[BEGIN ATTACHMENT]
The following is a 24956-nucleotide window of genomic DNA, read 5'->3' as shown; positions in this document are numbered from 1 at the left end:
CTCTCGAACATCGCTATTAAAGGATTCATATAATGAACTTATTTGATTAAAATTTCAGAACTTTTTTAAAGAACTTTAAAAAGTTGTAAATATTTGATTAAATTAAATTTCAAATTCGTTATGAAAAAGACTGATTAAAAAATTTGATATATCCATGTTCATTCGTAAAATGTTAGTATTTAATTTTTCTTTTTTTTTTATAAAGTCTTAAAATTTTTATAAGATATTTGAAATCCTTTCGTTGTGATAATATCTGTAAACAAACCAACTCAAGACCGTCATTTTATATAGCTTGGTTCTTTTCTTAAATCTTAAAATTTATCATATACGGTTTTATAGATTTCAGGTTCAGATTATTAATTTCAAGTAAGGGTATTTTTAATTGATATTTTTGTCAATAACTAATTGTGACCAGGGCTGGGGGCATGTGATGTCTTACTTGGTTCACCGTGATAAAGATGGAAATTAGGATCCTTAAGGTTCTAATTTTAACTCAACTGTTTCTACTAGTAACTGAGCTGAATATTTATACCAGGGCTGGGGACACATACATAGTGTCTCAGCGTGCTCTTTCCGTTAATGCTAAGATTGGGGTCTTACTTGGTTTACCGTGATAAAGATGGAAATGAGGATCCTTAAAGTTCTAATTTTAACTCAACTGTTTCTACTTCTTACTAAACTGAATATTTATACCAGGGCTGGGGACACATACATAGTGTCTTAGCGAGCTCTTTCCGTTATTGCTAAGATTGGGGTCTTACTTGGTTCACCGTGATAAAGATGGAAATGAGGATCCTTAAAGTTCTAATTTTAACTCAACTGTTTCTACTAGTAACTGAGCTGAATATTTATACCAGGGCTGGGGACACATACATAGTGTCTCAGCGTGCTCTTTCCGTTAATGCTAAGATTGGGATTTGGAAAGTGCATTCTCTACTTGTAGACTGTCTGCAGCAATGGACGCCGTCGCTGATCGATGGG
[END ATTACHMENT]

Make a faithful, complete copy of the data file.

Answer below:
The following is a 24956-nucleotide window of genomic DNA, read 5'->3' as shown; positions in this document are numbered from 1 at the left end:
CTCTCGAACATCGCTATTAAAGGATTCATATAATGAACTTATTTGATTAAAATTTCAGAACTTTTTTAAAGAACTTTAAAAAGTTGTAAATATTTGATTAAATTAAATTTCAAATTCGTTATGAAAAAGACTGATTAAAAAATTTGATATATCCATGTTCATTCGTAAAATGTTAGTATTTAATTTTTCTTTTTTTTTTATAAAGTCTTAAAATTTTTATAAGATATTTGAAATCCTTTCGTTGTGATAATATCTGTAAACAAACCAACTCAAGACCGTCATTTTATATAGCTTGGTTCTTTTCTTAAATCTTAAAATTTATCATATACGGTTTTATAGATTTCAGGTTCAGATTATTAATTTCAAGTAAGGGTATTTTTAATTGATATTTTTGTCAATAACTAATTGTGACCAGGGCTGGGGGCATGTGATGTCTTACTTGGTTCACCGTGATAAAGATGGAAATTAGGATCCTTAAGGTTCTAATTTTAACTCAACTGTTTCTACTAGTAACTGAGCTGAATATTTATACCAGGGCTGGGGACACATACATAGTGTCTCAGCGTGCTCTTTCCGTTAATGCTAAGATTGGGGTCTTACTTGGTTTACCGTGATAAAGATGGAAATGAGGATCCTTAAAGTTCTAATTTTAACTCAACTGTTTCTACTTCTTACTAAACTGAATATTTATACCAGGGCTGGGGACACATACATAGTGTCTTAGCGAGCTCTTTCCGTTATTGCTAAGATTGGGGTCTTACTTGGTTCACCGTGATAAAGATGGAAATGAGGATCCTTAAAGTTCTAATTTTAACTCAACTGTTTCTACTAGTAACTGAGCTGAATATTTATACCAGGGCTGGGGACACATACATAGTGTCTCAGCGTGCTCTTTCCGTTAATGCTAAGATTGGGATTTGGAAAGTGCATTCTCTACTTGTAGACTGTCTGCAGCAATGGACGCCGTCGCTGATCGATGGG